It certainly seemed like a bunch of new Dodge Chargers got wrecked in the movie, “Fast Five”. Turns out that’s true; in fact, some of them were wrecked over and over.
Dodge is not saying how many of its vehicles were used in the movie, but the number was in the dozens. It may have looked like hundreds, but that was because many that were damaged were repaired – just so they could be wrecked again.
“Vehicles were destroyed during the daily shooting and making of the movie,” explained Dianna Gutierrez, a Dodge communications specialist, in an email to me. “The vehicle team would rebuild them at the end of the evening so they could be used again the next day for filming.”
This was no easy task, as vehicles were rolled over repeatedly, crashed into each other, wrapped around trees and lampposts, and launched into the bay. Don’t you wish your body shop could rebuild your car overnight?
The Chargers appeared in several guises, principally masquerading as patrol cars for the Rio de Janeiro police department. This was one of the funnier aspects of the movie for me because: The movie was filmed principally in Puerto Rico, not Brazil; no police department – Rio’s on anyone else’s – uses hopped up Dodge Chargers with 20-inch tire and five-spoke mag wheel packages; and, real Rio cop cars are mostly pathetically slow Renault sedans and Nissan mini-pickups.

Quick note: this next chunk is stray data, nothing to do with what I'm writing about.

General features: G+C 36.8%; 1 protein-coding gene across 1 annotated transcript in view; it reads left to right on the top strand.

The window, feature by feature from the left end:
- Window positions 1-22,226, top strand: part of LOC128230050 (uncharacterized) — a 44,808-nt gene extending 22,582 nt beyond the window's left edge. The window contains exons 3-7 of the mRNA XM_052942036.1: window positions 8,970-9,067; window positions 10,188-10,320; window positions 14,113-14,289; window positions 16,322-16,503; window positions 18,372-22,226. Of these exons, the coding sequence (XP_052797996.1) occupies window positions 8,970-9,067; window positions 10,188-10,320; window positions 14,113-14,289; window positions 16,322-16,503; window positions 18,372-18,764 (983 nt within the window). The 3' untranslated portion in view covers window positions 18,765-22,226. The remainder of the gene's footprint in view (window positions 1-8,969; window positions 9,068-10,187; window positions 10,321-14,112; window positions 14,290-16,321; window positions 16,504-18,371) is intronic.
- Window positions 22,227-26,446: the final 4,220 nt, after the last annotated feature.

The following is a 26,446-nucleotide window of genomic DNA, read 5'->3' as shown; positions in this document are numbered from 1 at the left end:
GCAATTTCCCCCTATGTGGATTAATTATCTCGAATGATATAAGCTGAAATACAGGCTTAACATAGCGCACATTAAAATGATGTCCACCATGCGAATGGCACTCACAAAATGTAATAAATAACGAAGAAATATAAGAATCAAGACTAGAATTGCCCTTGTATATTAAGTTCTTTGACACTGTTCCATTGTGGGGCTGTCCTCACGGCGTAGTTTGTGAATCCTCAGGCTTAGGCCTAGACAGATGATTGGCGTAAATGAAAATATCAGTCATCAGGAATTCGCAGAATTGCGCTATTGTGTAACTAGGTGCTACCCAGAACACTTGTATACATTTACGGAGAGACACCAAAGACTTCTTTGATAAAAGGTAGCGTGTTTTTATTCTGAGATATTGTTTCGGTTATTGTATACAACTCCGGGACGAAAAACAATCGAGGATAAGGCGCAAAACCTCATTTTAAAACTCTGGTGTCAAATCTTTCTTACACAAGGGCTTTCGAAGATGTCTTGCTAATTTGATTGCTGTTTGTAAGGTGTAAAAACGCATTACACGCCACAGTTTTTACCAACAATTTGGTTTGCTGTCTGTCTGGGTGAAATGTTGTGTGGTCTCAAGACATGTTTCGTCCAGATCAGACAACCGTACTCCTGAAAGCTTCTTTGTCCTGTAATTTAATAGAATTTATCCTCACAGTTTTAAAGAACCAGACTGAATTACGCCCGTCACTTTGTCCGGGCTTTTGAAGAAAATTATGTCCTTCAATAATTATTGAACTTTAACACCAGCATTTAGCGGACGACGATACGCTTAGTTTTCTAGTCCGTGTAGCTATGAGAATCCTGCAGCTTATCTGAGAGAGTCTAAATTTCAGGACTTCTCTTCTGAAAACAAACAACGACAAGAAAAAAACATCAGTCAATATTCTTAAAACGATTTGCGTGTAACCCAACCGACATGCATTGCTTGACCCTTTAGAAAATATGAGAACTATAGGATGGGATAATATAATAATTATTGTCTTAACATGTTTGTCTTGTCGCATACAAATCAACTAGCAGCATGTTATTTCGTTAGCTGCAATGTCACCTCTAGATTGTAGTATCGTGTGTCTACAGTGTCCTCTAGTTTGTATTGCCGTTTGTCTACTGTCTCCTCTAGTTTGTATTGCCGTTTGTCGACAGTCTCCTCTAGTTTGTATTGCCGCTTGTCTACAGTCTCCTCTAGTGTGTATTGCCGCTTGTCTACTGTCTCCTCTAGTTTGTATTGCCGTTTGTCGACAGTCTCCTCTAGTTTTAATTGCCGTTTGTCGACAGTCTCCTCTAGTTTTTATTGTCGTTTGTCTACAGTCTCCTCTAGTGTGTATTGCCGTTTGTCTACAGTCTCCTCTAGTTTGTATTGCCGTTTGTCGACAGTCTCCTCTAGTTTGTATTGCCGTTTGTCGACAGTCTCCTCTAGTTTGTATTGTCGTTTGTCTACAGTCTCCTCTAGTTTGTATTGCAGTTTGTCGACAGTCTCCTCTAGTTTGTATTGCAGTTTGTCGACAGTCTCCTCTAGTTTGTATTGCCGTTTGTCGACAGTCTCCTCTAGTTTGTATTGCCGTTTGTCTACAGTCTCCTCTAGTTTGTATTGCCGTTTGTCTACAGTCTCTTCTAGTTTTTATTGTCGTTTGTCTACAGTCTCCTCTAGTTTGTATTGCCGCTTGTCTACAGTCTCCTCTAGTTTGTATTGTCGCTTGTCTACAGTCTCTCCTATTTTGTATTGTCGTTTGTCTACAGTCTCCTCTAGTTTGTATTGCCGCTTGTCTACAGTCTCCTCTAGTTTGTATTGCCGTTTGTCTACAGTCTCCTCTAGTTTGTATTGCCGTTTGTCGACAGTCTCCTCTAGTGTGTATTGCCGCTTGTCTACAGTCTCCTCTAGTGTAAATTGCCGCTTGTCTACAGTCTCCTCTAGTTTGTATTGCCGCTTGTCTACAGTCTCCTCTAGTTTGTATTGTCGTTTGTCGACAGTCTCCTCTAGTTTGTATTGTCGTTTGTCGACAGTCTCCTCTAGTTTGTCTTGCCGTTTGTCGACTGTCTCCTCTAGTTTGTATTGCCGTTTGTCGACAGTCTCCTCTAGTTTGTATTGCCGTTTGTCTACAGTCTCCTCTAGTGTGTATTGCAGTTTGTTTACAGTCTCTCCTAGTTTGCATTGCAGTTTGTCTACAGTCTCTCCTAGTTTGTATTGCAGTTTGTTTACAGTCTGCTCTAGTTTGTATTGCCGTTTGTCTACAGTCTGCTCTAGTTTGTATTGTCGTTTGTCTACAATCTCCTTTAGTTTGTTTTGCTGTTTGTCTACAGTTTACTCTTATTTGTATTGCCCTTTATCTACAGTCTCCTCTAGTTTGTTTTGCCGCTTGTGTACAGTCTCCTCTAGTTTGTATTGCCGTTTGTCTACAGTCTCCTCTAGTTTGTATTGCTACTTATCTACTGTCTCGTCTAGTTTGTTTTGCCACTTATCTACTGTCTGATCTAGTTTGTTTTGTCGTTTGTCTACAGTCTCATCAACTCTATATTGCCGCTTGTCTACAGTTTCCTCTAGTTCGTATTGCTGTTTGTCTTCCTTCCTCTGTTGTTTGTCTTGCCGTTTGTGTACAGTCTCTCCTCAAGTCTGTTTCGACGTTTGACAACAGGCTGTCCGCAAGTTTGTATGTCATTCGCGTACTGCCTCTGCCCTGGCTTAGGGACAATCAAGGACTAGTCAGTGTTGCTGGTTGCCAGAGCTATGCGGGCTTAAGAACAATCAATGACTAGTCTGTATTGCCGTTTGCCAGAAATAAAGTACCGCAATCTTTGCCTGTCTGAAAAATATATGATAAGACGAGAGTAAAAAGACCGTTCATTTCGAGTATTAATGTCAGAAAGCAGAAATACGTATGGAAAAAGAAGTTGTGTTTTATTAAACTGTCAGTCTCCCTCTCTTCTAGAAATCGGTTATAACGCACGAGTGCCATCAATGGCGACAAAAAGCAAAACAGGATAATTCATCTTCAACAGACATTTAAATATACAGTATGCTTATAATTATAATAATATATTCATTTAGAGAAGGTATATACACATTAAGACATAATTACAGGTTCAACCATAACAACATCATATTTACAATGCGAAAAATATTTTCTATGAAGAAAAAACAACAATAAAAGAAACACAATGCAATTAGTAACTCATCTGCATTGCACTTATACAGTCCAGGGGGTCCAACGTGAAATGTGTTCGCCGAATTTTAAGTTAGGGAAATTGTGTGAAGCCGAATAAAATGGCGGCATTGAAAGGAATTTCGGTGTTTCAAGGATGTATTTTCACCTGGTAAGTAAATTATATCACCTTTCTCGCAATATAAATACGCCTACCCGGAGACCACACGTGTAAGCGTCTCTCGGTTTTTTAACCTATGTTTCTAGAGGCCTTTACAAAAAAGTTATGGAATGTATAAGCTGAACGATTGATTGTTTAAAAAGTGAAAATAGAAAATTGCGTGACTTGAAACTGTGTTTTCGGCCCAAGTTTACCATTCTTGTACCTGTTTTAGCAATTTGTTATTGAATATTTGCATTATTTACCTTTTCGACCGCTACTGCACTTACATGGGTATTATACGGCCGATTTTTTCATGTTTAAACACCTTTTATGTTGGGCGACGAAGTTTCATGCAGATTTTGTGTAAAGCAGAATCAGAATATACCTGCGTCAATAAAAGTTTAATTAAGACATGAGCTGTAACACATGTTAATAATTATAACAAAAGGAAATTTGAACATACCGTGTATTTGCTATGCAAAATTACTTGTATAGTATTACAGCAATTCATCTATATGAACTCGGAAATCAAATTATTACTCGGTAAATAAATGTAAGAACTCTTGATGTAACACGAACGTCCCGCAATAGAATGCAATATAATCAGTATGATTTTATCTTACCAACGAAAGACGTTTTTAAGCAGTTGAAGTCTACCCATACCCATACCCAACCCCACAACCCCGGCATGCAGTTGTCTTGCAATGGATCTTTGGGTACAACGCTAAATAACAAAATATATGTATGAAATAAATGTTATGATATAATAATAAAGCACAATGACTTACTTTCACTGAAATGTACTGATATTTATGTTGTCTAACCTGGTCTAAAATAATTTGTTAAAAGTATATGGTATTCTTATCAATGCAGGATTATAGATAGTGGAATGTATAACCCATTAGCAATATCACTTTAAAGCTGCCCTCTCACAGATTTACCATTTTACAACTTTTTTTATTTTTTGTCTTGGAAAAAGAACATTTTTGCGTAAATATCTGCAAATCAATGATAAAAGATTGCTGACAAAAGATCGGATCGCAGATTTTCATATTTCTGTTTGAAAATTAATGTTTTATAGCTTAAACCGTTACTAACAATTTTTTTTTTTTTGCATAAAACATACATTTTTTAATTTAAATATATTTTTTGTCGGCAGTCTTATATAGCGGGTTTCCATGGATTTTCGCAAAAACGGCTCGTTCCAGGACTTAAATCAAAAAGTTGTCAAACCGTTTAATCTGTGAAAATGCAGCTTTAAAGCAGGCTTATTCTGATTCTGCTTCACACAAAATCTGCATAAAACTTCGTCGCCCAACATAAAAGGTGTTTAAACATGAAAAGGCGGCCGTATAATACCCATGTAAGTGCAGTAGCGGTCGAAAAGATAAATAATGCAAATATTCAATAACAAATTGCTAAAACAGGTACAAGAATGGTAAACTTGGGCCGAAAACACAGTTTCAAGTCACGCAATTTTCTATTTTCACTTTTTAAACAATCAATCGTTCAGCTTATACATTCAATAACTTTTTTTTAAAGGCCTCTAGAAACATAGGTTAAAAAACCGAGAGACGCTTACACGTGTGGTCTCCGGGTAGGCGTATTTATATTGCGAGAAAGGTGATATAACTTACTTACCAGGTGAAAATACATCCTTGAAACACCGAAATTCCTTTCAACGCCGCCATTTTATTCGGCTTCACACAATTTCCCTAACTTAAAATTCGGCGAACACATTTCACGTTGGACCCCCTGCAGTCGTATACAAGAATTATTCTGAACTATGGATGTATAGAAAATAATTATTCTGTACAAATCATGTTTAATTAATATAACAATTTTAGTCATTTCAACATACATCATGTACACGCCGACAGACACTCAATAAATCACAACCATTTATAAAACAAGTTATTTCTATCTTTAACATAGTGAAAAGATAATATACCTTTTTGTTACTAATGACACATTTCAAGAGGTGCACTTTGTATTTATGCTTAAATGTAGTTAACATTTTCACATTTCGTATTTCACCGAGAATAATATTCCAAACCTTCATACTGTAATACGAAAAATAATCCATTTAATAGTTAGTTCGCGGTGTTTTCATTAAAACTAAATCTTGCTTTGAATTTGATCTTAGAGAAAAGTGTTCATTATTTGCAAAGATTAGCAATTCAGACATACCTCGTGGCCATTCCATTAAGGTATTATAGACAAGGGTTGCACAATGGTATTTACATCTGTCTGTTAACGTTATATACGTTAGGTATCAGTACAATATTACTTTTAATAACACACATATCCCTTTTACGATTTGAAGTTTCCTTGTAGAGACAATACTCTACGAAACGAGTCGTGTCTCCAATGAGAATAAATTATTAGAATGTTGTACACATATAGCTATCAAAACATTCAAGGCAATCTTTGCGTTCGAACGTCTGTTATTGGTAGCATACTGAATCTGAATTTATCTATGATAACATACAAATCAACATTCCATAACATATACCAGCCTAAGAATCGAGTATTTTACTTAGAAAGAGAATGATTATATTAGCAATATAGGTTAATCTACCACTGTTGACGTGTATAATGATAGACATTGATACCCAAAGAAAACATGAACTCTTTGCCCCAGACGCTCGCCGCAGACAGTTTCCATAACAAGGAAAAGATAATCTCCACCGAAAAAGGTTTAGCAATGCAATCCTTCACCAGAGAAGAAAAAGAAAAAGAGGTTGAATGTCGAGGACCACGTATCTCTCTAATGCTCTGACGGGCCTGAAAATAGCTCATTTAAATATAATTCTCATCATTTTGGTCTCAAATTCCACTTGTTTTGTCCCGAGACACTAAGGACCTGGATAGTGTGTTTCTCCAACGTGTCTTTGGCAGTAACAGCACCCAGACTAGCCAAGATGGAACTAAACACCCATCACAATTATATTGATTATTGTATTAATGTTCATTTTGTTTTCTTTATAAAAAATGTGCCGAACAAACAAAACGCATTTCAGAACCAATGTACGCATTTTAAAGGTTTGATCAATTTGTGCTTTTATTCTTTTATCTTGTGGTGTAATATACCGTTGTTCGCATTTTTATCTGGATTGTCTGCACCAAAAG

What about reports, originating with Dennis McCarthy, the movie’s picture car coordinator, that the iconic 1970 Dodge Charger R/T in the movie was actually a “replicar” Charger powered by a 400-cubic inch motor from Chevrolet? Dodge confirms this, but notes they took steps to “fix” that situation.
“We actually provided two 628 Mopar high performance motors to Picture Cars, but some of the early footage (already shot) showed the Chevy,” Ms. Gutierrez said.
Another interesting Charger footnote: The movie featured 2011 Chargers, even though the filming was done many months before the re-designed ’11 Chargers went into production.
“A number of 2010 and 2011 Dodge Chargers were used for this movie,” Ms. Gutierrez said. “When filming was taking place, the 2011 model was not yet in production so we used a number of pre-production models. We also took painstaking effort to take 2010 models and turn them into 2011 models, which was no easy task with the number of changes from model to model. But, in the end, it was a more cost-effective process to do rather than have the studio create CGI images of the vehicle.”
Finally, when shooting wrapped, what happened to the movie’s Chargers?
“In the end,” Ms. Gutierrez confirmed, “all had to be destroyed since they were pre-production and therefore not certified as road-worthy.”
May 2, 2011